This research area is one of considerable strength for the UK, particularly in theory and numerical modelling. This is evidenced by the UK’s strong track record of High Performance Computing (HPC) and developing Computational Fluid Dynamics (CFD) software packages, a recent example being openFOAM.

Several facilities are important to this area, such as the NWTF (25% open access). The research community uses HPC locally and, nationally, uses ARCHER (running until 2018, when new provision will become necessary), with access directly via EPSRC or through High End Computing (HEC) consortia. There are three HEC consortia in this area: UK Turbulent Flows (UKTF), the UK Turbulent Reacting Flows Consortium (UKCTRF) and the UK Consortium on Mesoscale Engineering Sciences (UKCOMES).

There is significant industrial support in this research area, evidenced by public-private partnerships and direct industry funding in universities, Catapults etc., as well as the ATIand European Union programmes. The ATI, a £3.9 billion public-private investment which runs until 2026, was formed under the Aerospace Growth Partnership (AGP), which has aerodynamics as a core strategy (Evidence source 1,2,3).

Will contribute to the Productive and Resilient Nation Outcomes, and specifically the following Ambitions:

P1: Introduce the next generation of innovative and disruptive technologies

Cutting across fundamental and applied research, this research area has the potential to lead to the development of disruptive technologies that have significant impact. For example, understanding novel ways to modulate flow as a way to reduce aerodynamic drag will be critical to achieving environmental pollution targets.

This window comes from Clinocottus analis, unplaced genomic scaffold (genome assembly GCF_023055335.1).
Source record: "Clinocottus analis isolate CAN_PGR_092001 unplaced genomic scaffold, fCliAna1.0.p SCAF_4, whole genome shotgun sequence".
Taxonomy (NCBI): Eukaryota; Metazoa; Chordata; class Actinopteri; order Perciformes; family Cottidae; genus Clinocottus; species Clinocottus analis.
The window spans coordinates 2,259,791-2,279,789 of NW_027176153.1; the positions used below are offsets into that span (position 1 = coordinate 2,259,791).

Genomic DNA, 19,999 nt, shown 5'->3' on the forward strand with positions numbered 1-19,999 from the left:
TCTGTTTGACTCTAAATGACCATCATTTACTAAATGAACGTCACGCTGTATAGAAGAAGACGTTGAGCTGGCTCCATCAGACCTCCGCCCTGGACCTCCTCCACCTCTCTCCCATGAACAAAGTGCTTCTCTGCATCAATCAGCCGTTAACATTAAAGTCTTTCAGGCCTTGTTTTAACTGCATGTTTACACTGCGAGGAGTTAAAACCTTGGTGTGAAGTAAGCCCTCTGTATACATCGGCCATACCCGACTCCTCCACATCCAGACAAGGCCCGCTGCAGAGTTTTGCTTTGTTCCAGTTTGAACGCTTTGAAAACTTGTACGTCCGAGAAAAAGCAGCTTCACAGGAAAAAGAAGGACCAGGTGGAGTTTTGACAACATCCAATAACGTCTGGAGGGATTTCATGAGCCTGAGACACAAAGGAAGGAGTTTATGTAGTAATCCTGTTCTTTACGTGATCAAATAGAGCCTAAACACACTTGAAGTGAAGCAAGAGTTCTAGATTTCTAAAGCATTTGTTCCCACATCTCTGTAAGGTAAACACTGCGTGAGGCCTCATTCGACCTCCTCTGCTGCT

R4: Manage resources efficiently and sustainably

Fundamental Fluid Dynamics and Aerodynamics research has the capacity to change the way we use resources in processes, so could have major implications for chemical and transport-based sectors (e.g. in mixing-based manufacturing or improving fuel efficiency by reducing drag of transport vehicles). 

  1. ATI, Strategy Documents, (2015)
  2. Clean Sky, Greener Aviation, (2016)
  3. Clean Sky, Report to the European Parliament on the Socio-economic Impact of Clean Sky (PDF), (2016)

Other sources:

Research area connections

This diagram shows the top 10 connections between Research Areas within the EPSRC research portfolio. The depth of the segment relates to value of grants and the width of the segment relates to the number of grants shared by those two Research Areas. Please click to see the related Research Area rationale.

Maintain

We aim to maintain this area as a proportion of the EPSRC portfolio.

Visualising our Portfolio (VoP)
Visualising our portfolio (VoP) is a tool for users to visually interact with the EPSRC portfolio and data relationships.

EPSRC support by research area in Fluid dynamics and aerodynamics (GoW)
Search EPSRC's research and training grants.

Contact Details

In the following table, contact information relevant to the page. The first column is for visual reference only. Data is in the right column.

Name: Judith McCann
Job title: Portfolio Manager
Department: Engineering
Organisation: EPSRC
Telephone: 01793 444468